In the illustrative embodiment, the Geneva wheel 420 has six arms, as shown in FIG. 4B; it may include more or fewer arms with appropriate modifications However, a Geneva wheel 420 with three arms cannot be manufactured easily. The Geneva wheel 420 is positioned next to the drive gear 410 and the Geneva crank wheel 430 such that a portion of the Geneva wheel 420, i.e., a portion of one of the arms, is movably restrained in an axial motion between the drive gear 410 and the Geneva crank wheel 430, as shown in FIG. 5B.

The Geneva wheel 420 further comprises an integral axle 425. A bearing 490 is coupled to the top portion of the integral axle 425 to help hold the Geneva wheel 420 to the mounting base 450.

The Geneva crank wheel 430 is parallel to and offset from the integral axle 425 of the Geneva wheel 420.

The Geneva crank wheel 430 has a partial cylindrical structure 435 protruding up from its center. As illustrated in FIG. 7, this partial cylindrical structure 435 holds the Geneva wheel 420 in place, i.e., preventing the Geneva wheel 420 from rotating, when drive pin 440 is not engaged in one of the arms on the Geneva wheel 420. Thus, although the Geneva crank wheel 430 rotates through a full 360 degrees, only a portion of its full 360 degree rotation creates a rotation of the Geneva wheel 420. For a Geneva wheel 420 with six arms, only 60 degrees of the Geneva crank wheel's 430 full 360 degrees rotation creates a corresponding 60 degrees rotation in the Geneva wheel 420. This occurs when the drive pin 440 is engaged or caught in one of the arms on the Geneva wheel 420.

Sensors, as described in more detail below in connection with FIG. 6B, are activated or inactivated depending upon the position of the lens carrier disk 600. In the illustrative embodiment, the lens carrier disk 600 is oriented relative to the Geneva wheel 420 such that the laser beam would intersect the lens when the partial cylindrical structure 435 holds the Geneva wheel 420 in place. If it is necessary for the lens to remain in a specific lens/aperture position for a long period of time, the drive motor 310 is simply turned off.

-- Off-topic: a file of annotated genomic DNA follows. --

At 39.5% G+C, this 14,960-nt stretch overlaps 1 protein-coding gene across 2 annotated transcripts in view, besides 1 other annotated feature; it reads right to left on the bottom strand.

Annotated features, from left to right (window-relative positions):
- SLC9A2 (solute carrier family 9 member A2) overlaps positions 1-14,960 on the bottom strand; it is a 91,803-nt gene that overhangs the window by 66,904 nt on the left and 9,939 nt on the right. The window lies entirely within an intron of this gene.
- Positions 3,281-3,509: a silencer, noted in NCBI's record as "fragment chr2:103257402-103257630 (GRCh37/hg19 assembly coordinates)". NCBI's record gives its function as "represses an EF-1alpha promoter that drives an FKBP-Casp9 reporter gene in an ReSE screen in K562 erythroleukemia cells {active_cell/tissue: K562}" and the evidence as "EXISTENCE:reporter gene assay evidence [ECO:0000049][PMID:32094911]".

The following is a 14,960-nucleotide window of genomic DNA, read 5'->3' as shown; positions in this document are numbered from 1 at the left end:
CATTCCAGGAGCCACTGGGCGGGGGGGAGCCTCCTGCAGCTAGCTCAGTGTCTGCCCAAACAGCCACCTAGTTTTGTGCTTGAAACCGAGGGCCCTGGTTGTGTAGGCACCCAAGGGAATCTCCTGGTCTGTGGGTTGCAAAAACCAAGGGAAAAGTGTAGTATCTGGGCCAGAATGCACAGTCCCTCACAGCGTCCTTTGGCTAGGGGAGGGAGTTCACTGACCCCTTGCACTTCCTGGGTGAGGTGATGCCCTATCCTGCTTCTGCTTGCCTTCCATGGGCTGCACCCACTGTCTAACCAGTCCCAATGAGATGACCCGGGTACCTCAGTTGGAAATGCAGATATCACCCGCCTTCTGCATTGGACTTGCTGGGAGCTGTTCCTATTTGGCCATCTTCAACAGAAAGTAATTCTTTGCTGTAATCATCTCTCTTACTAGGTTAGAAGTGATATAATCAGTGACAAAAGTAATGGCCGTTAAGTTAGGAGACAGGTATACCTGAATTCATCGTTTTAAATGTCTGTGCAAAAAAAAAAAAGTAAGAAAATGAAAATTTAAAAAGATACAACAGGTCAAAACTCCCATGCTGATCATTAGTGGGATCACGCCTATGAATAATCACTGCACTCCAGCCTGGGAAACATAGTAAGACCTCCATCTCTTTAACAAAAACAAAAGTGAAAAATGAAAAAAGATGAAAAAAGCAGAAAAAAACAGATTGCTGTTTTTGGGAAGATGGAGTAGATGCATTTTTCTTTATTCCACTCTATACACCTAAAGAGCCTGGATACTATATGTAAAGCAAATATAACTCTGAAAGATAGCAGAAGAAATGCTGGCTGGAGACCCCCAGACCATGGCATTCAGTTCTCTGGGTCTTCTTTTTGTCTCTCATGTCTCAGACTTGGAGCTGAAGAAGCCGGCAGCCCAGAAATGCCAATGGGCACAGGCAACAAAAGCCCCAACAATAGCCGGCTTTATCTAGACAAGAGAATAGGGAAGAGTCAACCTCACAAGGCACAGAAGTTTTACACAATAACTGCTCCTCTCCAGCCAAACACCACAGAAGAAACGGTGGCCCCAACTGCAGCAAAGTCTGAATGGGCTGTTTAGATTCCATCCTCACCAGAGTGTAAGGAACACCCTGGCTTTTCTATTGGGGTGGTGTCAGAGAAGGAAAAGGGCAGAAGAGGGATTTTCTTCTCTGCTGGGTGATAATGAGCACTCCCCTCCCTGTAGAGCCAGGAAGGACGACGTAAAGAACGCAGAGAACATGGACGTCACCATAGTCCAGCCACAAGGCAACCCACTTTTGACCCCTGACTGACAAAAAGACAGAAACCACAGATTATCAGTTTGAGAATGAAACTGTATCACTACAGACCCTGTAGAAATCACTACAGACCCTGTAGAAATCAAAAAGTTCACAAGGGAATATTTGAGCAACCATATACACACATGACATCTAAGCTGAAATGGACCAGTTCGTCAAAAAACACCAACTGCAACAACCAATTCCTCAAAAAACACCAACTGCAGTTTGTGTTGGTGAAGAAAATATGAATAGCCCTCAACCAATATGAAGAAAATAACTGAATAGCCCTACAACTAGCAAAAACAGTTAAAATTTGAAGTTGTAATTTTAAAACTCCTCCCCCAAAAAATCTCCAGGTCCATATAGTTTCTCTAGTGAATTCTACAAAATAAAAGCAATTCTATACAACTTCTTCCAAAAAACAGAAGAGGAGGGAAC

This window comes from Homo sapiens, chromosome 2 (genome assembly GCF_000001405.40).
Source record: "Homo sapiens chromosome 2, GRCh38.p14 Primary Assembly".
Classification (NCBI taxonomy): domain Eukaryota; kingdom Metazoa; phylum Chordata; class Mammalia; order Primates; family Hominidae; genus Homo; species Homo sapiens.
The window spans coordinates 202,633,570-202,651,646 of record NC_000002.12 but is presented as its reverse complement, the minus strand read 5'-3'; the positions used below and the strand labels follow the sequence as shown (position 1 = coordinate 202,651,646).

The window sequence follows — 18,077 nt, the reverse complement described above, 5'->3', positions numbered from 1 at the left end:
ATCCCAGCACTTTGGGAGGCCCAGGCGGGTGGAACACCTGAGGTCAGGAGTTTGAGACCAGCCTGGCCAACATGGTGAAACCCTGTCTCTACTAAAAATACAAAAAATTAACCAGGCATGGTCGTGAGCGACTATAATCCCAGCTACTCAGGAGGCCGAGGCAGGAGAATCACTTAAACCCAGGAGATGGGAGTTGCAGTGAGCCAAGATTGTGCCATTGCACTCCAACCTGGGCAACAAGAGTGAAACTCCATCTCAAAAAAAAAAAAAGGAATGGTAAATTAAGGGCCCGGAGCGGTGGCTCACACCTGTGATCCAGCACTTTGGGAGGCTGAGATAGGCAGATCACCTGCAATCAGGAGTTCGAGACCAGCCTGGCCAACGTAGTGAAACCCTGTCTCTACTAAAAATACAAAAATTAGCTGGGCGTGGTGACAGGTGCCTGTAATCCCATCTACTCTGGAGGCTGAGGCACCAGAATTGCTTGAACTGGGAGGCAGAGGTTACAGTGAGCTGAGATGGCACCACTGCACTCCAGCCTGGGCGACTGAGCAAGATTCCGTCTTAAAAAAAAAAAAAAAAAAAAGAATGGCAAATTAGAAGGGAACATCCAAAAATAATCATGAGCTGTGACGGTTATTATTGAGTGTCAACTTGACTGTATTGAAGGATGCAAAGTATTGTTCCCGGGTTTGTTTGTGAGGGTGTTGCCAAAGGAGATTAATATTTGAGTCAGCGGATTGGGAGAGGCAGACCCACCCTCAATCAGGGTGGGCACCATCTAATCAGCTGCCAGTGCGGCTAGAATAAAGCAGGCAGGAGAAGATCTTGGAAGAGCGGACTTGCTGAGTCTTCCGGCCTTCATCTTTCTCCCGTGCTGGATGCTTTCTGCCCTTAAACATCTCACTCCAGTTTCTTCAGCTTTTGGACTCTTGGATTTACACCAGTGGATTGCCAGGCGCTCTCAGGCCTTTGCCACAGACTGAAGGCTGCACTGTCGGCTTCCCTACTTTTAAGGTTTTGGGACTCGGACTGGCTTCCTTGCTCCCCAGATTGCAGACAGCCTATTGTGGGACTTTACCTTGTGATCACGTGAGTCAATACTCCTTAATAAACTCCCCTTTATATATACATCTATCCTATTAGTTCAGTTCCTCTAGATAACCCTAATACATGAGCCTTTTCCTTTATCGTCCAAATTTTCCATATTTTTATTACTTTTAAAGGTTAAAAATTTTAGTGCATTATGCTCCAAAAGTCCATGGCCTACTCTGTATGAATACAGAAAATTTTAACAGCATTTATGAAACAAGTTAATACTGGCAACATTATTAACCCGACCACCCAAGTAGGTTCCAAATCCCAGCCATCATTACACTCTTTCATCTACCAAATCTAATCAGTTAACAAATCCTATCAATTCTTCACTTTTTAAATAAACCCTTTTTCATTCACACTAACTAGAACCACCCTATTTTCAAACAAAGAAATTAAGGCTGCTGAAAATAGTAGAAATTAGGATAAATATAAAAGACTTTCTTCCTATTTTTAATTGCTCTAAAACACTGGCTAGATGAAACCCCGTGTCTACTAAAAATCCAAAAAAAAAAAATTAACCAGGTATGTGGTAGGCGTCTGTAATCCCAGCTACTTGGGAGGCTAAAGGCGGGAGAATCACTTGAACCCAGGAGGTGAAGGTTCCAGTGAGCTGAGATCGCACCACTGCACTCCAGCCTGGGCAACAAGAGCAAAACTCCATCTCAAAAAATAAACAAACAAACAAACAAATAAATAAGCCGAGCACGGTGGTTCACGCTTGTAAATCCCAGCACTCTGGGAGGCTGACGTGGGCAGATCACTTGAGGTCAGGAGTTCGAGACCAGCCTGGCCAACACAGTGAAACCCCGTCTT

At this point, a binary “word” is generated to indicate that a particular aperture is in position. Identifying the lens position through the use of binary word created by multiple sensors allows the drive motor 310 to be activated or inactivated as desired.

It will be apparent to those of ordinary skill having the benefit of this disclosure that one of the advantages of using the Geneva gear drive assembly 400 is that it provides intermittent motion, allowing large tolerances in the worm pinion gear 370 rotational position without affecting the lens positioning accuracy. This is made possible since the lens positioning accuracy is determined by the interface tolerance between the Geneva crank wheel 430 and the Geneva wheel 420, and not by the drive motor 310. That is, it is not necessary to stop the drive motor 310 in a specific position. The angular rotation position of drive motor 310, therefore, does not need to stop in a close tolerance position, and may vary by many degrees. In accordance with the embodiment of the present invention, over one thousand degrees of motor position variance can be tolerated. Thus, using the worm-gear drive motor assembly 300 and the Geneva gear drive assembly 400 to rotate the lens carrier disk 600 eliminates the necessity for using an expensive, precisely controlled stepper motor.